Renal involvement in ANCA-associated vasculitis

Download in PDF


We assessed the frequency, clinical features and outcomes of renal involvement in patients with granulomatosis with polyangiitis (GPA), microscopic polyangiitis (MPA) and eosinophilic granulomatosis with polyangiitis (EGPA).

Material and methods

We studied 374 patients with ANCA-associated vasculitides (AAV), diagnosed according to the ACR criteria and Chapel Hill Consensus Conference 2012 classification. Serum creatinine (sCr) levels, estimated glomerular filtration rates, levels of hematuria and daily proteinuria were measured. Doubling of sCr levels within ≤3 months was considered as the clinical equivalent of rapidly progressive glomerulonephritis (RPGN).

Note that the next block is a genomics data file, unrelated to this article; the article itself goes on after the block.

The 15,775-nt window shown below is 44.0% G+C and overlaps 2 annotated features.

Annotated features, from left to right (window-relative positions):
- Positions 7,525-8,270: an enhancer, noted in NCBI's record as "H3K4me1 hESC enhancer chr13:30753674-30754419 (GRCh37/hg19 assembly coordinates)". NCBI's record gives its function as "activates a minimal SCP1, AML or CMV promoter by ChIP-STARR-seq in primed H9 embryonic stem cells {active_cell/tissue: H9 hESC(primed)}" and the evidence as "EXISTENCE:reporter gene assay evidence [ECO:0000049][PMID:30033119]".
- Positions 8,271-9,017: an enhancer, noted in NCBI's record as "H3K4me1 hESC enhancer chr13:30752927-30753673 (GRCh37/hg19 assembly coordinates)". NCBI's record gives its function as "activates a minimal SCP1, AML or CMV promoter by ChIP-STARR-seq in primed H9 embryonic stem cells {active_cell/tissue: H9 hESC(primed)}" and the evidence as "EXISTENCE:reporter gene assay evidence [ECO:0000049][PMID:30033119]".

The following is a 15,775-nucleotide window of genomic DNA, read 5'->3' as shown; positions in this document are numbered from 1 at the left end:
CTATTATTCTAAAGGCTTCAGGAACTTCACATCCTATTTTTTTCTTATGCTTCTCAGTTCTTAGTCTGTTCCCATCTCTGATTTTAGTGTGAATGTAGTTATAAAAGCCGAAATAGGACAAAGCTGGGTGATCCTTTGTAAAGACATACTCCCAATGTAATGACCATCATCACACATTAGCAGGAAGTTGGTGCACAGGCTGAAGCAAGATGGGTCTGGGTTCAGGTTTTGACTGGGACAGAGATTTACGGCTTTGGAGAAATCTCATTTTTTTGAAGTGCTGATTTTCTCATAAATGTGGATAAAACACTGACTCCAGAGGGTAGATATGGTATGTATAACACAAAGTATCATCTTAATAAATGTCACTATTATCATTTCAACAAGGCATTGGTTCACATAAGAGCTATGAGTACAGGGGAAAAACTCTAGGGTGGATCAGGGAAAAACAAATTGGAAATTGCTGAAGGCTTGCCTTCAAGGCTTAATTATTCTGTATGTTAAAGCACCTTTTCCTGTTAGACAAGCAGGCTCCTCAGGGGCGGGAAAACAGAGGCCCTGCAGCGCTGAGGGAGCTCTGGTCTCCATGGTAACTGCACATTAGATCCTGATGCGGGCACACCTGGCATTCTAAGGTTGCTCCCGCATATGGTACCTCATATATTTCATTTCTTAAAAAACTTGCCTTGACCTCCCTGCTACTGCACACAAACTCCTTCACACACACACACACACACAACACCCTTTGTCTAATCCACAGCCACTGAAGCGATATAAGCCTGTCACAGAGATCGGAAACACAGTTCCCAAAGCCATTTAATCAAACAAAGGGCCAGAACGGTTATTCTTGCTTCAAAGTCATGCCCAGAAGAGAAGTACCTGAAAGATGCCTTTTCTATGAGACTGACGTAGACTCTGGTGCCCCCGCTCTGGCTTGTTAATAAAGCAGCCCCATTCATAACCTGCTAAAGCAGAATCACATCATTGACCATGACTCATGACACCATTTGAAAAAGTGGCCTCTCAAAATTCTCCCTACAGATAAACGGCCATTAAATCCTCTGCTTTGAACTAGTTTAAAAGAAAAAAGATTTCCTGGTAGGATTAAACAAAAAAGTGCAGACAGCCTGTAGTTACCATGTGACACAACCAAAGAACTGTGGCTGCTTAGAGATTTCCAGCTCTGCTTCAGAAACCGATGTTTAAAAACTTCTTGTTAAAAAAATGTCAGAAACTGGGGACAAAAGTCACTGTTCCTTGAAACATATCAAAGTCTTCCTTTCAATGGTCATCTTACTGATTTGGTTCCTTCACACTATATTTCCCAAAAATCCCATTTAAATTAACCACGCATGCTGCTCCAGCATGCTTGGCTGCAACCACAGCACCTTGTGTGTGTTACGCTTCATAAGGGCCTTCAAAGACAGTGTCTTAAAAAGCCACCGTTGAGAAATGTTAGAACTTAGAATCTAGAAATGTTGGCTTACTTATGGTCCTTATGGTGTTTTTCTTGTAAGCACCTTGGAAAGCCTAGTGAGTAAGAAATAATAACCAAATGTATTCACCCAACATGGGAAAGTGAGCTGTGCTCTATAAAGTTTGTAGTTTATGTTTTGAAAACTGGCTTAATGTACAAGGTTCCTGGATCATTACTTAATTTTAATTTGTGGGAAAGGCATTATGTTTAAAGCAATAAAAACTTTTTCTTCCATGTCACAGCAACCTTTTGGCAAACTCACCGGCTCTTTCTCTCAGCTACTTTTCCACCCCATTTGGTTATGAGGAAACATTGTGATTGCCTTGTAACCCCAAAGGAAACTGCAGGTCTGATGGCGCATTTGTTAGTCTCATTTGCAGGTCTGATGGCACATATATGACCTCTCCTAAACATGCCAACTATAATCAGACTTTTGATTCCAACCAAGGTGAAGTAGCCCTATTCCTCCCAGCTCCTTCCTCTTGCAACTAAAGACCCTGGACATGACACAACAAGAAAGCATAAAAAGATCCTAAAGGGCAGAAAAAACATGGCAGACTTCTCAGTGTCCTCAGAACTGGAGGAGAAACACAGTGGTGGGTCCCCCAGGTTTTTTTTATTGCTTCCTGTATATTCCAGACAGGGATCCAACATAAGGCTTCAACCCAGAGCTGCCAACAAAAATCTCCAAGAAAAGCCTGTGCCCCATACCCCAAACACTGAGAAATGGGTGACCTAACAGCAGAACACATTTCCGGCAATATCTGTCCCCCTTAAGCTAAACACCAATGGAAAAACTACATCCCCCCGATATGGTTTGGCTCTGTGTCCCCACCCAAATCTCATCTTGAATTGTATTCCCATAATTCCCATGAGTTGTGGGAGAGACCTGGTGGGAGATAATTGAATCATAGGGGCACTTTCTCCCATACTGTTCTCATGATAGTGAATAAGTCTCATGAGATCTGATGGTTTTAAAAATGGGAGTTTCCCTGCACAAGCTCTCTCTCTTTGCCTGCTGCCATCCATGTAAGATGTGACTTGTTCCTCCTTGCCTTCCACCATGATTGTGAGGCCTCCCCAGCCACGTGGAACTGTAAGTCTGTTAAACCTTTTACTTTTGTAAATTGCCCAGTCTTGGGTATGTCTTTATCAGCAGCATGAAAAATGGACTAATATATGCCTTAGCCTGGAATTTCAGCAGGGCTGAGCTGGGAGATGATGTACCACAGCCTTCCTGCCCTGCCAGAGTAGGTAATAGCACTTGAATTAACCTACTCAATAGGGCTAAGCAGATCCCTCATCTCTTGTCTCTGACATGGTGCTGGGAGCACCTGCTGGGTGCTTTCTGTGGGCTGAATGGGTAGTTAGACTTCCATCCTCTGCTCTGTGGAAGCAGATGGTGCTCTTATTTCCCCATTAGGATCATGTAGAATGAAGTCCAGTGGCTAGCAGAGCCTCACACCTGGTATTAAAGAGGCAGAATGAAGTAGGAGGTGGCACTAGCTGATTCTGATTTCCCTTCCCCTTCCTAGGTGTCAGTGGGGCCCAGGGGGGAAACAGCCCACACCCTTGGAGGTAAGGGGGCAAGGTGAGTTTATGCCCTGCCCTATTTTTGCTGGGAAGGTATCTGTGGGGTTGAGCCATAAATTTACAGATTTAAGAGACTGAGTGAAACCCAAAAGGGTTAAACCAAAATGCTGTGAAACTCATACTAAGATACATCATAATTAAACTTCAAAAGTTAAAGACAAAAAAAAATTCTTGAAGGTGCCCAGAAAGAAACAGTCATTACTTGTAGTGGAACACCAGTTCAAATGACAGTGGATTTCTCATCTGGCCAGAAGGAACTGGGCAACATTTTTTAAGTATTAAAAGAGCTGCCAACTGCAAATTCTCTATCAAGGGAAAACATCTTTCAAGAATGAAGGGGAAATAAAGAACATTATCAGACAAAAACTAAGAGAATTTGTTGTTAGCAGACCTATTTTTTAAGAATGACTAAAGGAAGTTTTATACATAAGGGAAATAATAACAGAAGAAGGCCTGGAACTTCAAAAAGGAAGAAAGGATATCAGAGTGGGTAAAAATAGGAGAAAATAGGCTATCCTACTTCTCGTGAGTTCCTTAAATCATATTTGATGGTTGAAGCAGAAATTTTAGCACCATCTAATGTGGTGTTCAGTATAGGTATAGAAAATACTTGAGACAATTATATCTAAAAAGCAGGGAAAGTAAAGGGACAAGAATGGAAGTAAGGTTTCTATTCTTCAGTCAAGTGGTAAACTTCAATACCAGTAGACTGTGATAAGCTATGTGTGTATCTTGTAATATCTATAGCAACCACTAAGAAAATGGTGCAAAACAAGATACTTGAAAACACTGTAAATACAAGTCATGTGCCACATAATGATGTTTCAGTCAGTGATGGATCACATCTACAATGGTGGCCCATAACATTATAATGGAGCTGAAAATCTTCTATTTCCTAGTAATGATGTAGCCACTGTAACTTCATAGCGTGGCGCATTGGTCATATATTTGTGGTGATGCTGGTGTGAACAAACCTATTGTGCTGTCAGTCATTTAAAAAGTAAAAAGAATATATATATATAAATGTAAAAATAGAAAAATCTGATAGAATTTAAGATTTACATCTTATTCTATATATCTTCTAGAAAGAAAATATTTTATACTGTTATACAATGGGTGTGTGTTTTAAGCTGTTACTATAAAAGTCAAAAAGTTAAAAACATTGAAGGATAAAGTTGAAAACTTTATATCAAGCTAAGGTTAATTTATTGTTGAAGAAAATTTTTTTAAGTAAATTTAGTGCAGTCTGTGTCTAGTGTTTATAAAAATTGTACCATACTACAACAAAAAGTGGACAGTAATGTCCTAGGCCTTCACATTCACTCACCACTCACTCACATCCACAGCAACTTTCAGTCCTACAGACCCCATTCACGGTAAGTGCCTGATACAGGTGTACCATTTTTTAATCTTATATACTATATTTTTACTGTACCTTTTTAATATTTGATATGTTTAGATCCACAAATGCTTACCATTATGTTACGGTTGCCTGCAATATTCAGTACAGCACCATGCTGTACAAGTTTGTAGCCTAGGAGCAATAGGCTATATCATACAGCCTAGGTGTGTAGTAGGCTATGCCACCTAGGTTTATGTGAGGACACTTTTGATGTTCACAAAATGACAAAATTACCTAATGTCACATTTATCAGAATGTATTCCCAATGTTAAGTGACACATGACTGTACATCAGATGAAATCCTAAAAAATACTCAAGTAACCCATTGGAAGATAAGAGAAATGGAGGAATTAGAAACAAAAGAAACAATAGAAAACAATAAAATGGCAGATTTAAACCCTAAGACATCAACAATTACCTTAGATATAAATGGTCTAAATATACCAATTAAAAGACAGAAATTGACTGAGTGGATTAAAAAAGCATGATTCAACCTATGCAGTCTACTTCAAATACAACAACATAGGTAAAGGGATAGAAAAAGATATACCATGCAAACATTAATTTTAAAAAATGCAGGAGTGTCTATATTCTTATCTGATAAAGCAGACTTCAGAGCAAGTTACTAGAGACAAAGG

Renal involvement was diagnosed in 183 (48.9%) patients with AAV. Kidney involvement was significantly more common in MPA (96.9%) compared with GPA (44.0%) and EGPA (22.7%) (P≤0.001). Patients with MPA had significantly higher median levels of proteinuria and hematuria and developed hypertension and RPGN more often than patients with GPA and EGPA (P<0.017). End-stage renal disease (ESRD) developed in 10.9% of patients. Baseline sCr and its rapid increase before induction remission therapy predicted ESRD (P<0.05). By the end of the follow up, 49.7% of patients were at high or very high risk of chronic kidney disease (CKD) progression according to KDIGO (2012) guidelines despite effective immunosuppressive therapy. Myeloperoxidase-ANCApositive patients had higher median levels of hematuria and proteinuria and developed RPGN and hypertension significantly more often than proteinase-3-ANCA-positive patients (P<0.05).


The frequency and clinical features of renal involvement depend both on the nosologic form of AAV and type of ANCA. Half of the patients in remission are still at high risk of CKD progression.

Key words

ANCA-associated vasculitis, rapidly progressive glomerulonephritis, chronic kidney disease.